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I have successfully got my application running over several databases using the routing scheme based on models. I.e. model A lives on DB A and model B lives on DB B. I now need to shard my data. I am looking at the docs and having trouble working out how to do it as the same model needs to exist on multiple database servers. I want to have a flag to say DB for NEW members is now database X and that members X-Y live on database N etc.

How do I do that? Is it using **hints, this seems inadequately documented to me.

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interesting link: groups.google.com/group/django-developers/msg/… –  IfLoop Dec 19 '10 at 5:09
    
Hi, I'm not quite sure about what you're trying to do. Could you please give specific code examples? –  MiniQuark Aug 2 '12 at 17:12
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2 Answers

The hints parameter is designed to help your database router decide where it should read or write its data. It may evolve with future versions of python, but for now there's just one kind of hint that may be given by the Django framework, and that's the instance it's working on.

I wrote this very simple database router to see what Django does:

# routers.py
import logging
logger = logging.getLogger("my_project")

class DebugRouter(object):
    """A debugging router"""

    def db_for_read(self, model, **hints):
        logger.debug("db_for_read %s" % repr((model, hints)))
        return None

    def db_for_write(self, model, **hints):
        logger.debug("db_for_write %s" % repr((model, hints)))
        return None

    def allow_relation(self, obj1, obj2, **hints):
        logger.debug("allow_relation %s" % repr((obj1, obj2, hints)))
        return None

    def allow_syncdb(self, db, model):
        logger.debug("allow_syncdb %s" % repr((db, model)))
        return None

You declare this in settings.py:

DATABASE_ROUTERS = ["my_project.routers.DebugRouter"]

Make sure logging is properly configured to output debug output (for example to stderr):

LOGGING = {
    'version': 1,
    'disable_existing_loggers': False,
    'handlers': {
        [...some other handlers...] 
        'stderr': {
            'level': 'DEBUG',
            'class': 'logging.StreamHandler'
        }
    },
    'loggers': {
        [...some other loggers...]
        'my_project': {
            'handlers': ['stderr'],
            'level': 'DEBUG',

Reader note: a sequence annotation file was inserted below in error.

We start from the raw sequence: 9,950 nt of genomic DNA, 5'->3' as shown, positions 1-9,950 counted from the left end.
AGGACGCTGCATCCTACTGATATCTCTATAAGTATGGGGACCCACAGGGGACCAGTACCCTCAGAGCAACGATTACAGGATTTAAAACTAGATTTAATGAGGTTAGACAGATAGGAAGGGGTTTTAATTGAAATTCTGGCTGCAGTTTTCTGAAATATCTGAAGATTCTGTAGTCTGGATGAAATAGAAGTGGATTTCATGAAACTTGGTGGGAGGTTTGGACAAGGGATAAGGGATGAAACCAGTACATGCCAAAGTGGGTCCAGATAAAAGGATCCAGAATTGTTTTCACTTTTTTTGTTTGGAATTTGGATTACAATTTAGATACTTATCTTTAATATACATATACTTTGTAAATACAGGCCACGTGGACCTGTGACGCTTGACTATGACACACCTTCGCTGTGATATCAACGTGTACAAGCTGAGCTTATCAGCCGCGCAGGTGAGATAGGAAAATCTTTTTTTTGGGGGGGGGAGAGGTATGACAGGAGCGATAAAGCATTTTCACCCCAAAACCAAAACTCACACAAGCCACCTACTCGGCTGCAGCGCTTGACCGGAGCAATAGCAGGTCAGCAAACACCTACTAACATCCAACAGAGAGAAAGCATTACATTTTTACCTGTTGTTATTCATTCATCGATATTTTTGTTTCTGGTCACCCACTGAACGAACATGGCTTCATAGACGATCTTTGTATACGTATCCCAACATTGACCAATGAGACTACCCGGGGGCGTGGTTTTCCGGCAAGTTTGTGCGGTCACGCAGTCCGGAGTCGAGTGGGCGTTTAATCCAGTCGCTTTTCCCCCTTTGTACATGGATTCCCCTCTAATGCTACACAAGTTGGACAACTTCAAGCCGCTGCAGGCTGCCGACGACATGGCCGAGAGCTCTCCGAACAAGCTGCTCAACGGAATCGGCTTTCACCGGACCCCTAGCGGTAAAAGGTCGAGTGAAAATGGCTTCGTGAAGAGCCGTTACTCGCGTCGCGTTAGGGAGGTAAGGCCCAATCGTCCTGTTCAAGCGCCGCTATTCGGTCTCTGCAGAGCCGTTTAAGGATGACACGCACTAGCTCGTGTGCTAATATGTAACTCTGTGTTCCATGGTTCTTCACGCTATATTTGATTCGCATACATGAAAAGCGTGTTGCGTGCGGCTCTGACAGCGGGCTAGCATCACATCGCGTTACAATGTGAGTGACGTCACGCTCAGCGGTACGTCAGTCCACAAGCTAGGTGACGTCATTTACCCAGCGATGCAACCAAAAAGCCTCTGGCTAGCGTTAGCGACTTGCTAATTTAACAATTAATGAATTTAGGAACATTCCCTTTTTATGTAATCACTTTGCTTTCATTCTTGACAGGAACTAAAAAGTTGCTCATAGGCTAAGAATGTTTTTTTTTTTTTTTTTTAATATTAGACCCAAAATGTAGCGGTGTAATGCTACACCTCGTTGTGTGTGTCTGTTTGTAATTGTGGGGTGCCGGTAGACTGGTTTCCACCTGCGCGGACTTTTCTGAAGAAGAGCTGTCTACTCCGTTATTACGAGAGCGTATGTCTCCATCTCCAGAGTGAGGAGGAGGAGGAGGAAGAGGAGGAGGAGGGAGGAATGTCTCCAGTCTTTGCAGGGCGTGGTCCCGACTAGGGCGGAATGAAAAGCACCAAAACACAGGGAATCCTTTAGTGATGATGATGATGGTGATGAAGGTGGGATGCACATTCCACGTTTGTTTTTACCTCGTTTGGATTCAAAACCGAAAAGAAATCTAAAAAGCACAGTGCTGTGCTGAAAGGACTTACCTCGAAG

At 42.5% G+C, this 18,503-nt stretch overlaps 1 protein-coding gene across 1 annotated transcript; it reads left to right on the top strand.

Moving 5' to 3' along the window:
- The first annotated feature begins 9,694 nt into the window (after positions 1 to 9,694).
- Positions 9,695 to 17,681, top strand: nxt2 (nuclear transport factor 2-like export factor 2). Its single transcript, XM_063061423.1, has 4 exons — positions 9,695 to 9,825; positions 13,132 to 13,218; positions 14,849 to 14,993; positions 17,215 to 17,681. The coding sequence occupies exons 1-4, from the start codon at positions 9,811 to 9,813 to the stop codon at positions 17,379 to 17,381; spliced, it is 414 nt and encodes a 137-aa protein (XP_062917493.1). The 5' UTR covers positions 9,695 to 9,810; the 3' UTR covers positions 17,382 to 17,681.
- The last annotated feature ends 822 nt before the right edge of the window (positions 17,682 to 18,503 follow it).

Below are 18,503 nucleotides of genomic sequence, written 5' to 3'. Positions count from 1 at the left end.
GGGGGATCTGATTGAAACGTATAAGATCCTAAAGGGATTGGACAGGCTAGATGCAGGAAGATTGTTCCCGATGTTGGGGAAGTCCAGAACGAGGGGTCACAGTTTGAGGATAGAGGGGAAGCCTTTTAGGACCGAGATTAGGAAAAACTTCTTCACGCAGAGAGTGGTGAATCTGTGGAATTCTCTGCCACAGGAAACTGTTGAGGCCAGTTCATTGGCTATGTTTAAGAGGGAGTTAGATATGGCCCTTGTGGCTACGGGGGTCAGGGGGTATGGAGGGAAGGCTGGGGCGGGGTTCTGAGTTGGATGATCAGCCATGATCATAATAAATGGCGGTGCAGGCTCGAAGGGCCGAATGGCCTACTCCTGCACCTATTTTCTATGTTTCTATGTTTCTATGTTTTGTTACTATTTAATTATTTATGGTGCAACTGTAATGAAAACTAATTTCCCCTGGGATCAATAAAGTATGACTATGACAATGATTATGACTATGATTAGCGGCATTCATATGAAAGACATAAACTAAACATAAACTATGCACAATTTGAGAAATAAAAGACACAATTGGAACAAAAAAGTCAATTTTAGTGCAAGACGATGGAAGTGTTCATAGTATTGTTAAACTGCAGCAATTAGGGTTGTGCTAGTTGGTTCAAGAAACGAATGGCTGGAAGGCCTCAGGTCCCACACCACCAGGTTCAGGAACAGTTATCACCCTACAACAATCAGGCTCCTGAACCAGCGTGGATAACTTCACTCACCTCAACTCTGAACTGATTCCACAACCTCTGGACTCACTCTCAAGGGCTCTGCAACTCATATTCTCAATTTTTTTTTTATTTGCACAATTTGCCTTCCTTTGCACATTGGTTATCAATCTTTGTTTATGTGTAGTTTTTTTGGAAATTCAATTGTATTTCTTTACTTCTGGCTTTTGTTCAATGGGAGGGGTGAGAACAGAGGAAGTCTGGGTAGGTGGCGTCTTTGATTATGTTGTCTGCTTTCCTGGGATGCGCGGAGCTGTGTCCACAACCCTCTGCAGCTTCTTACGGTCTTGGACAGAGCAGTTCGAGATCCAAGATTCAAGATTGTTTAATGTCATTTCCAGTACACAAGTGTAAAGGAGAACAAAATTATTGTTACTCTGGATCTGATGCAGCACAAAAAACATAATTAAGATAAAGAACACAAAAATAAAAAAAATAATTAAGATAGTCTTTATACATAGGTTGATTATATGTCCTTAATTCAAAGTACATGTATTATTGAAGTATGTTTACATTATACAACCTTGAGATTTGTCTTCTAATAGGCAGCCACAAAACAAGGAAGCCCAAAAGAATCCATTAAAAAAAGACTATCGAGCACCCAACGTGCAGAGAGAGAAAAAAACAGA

'propagate': True,
        },
    }
}

Then you can open a Django shell and test a few requests to see what data your router is being given:

$ ./manage.py shell
[...]
>>> from my_project.my_app.models import User
>>> User.objects.get(pk = 1234)
db_for_read (<class 'my_project.my_app.models.User'>, {})
<User: User object>
>>> user = User.objects.create(name = "Arthur", title = "King")
db_for_write (<class 'my_project.my_app.models.User'>, {})
>>> user.name = "Kong"
>>> user.save()
db_for_write (<class 'my_project.my_app.models.User'>, {'instance':
              <User: User object>})
>>>

As you can see, the hints is always empty when no instance is available (in memory) yet. So you cannot use routers if you need query parameters (the object's id for example) in order to determine which database to query. It might be possible in the future if Django provides the query or queryset objects in the hints dict.

So to answer your question, I would say that for now you must create a custom Manager, as suggested by Aaron Merriam. But overriding just the create method is not enough, since you also need to be able to fetch an object in the appropriate database. Something like this might work (not tested yet):

class CustomManager(models.Manager)
    def self.find_database_alias(self, pk):
        return #... implement the logic to determine the shard from the pk

    def self.new_object_database_alias(self):
        return #... database alias for a new object

    def get(self, *args, **kargs):
        pk = kargs.get("pk")
        if pk is None:
            raise Exception("Sharded table: you must provide the primary key")
        db_alias = self.find_database_alias(pk)
        qs = self.get_query_set().using(db_alias)
        return qs.get(*args, **kargs)

    def create(self, *args, **kwargs):
        db_alias = self.new_object_database_alias()
        qs = super(CustomManager, self).using(db_alias)
        return qs.create(*args, **kwargs)

class ModelA(models.Model):
    objects = CustomManager()

Cheers

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using should allow you to designate which database you want to use.

subclassing the create method might accomplish what you're looking to do.

class CustomManager(models.Manager)
    def get_query_set(self):
        return super(CustomManager, self).get_query_set()

    def create(self, *args, **kwargs):
        return super(CustomManager, self).using('OTHER_DB').create(*args, **kwargs)

class ModelA(models.Model):
    objects = CustomManager()

I have not tested this so I don't know if you can tack a 'create' onto the end of a 'using'

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